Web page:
But I also disagree with the people who say things like “Every part of America’s criminal justice is systemically racist by design” or “White people can get away with murder but black people are constantly persecuted for any minor infraction,” or “Every black person has to live in fear of the police all the time in a way no white person can possibly understand”. The actual level of bias is limited and detectable only through statistical aggregation of hundreds or thousands of cases, is only unambiguously present in sentencing, and there only at a level of 10-20%, and that only if you believe the most damning studies.

It would be nice to say that this shows the criminal justice system is not disproportionately harming blacks, but unfortunately it doesn’t come anywhere close to showing anything of the sort. There are still many ways it can indirectly harm blacks without being explicitly racist. Anatole France famously said that “the law, in its majestic equality, forbids rich as well as poor people from begging for bread and sleeping under bridges”, and in the same way that the laws France cites, be they enforced ever so fairly, would still disproportionately target poor people, so other laws can, even when fairly enforced, target black people. The classic example of this is crack cocaine – a predominantly black drug – carrying a higher sentence than other whiter drugs. Even if the police are scrupulously fair in giving the same sentence to black and white cokeheads, the law will still have a disproportionate effect.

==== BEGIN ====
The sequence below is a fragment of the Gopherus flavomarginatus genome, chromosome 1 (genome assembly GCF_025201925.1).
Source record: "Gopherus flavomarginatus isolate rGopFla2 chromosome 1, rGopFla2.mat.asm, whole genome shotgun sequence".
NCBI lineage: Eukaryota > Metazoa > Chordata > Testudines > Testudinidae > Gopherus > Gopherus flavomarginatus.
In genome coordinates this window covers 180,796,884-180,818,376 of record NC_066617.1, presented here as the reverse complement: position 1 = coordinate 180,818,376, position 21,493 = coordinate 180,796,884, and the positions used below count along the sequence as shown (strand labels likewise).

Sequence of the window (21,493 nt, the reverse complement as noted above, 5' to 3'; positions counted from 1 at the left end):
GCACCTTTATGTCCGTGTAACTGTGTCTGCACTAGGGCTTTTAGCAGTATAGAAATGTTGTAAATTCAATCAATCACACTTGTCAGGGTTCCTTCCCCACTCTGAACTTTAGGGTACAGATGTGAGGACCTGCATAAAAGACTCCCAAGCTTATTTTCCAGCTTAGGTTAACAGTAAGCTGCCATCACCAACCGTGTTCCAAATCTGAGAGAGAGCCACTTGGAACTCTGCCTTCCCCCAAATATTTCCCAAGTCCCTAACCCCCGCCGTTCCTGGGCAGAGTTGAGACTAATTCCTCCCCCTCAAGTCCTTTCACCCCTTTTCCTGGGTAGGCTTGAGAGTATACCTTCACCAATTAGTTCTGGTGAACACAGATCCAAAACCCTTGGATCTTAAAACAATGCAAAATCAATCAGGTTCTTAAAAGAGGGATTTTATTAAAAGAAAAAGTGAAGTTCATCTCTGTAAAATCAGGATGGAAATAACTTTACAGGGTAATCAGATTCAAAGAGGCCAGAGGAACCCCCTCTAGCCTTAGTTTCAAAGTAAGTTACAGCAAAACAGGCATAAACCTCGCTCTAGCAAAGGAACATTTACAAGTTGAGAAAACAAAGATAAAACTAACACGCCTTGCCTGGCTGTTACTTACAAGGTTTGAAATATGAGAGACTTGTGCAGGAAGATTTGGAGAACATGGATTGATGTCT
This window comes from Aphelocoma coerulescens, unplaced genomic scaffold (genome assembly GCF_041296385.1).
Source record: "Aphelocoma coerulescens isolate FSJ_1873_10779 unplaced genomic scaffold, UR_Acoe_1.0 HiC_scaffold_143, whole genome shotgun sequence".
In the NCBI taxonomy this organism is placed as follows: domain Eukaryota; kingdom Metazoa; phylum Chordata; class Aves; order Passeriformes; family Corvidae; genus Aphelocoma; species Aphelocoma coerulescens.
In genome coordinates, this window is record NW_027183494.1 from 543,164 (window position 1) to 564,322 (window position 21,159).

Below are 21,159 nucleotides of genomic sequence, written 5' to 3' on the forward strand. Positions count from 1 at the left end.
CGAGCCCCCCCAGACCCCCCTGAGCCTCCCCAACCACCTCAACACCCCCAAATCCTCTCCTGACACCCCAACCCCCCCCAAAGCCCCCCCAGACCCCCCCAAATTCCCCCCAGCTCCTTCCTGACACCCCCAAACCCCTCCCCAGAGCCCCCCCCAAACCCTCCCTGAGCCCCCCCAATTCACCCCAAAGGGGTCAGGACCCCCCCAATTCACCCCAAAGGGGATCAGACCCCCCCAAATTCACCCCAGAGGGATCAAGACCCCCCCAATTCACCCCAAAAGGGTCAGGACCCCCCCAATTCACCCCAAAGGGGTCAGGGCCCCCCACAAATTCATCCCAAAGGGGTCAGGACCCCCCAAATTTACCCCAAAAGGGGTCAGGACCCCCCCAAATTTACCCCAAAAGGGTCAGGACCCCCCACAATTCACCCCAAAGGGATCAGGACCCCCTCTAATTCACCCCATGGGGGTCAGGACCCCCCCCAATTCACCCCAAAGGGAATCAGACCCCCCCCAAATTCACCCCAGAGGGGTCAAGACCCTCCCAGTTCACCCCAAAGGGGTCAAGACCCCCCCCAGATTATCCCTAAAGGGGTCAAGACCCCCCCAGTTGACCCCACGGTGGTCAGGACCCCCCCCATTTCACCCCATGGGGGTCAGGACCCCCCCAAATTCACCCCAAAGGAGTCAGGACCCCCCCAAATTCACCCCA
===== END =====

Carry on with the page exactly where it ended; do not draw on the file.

There are also entire classes of laws that are much easier on rich people than poor people – for example, any you can get out of by having a good lawyer – and entire classes of police work that are harsher on poor neighborhoods than rich neighborhoods. If the average black is poorer than the average white, then these laws would have disproportionate racial effects.

(all emphasis mine)

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 Post subject: Re: "Privilege"
PostPosted: Sat Jan 03, 2015 5:43 pm 
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The takeaway I got from the article was that you can't make antiseptic comparisons of a particular action with respect to black and white without considering the co-morbidities of income, type of employment, place of residence, quality of education, drugs of choice, etc. You can say "see, it's not so bad when you control for all those things" but more to the point, you can say "see, there is still racism surrounding that particular action even when you strip all those things away that were also partly caused by systematic racism".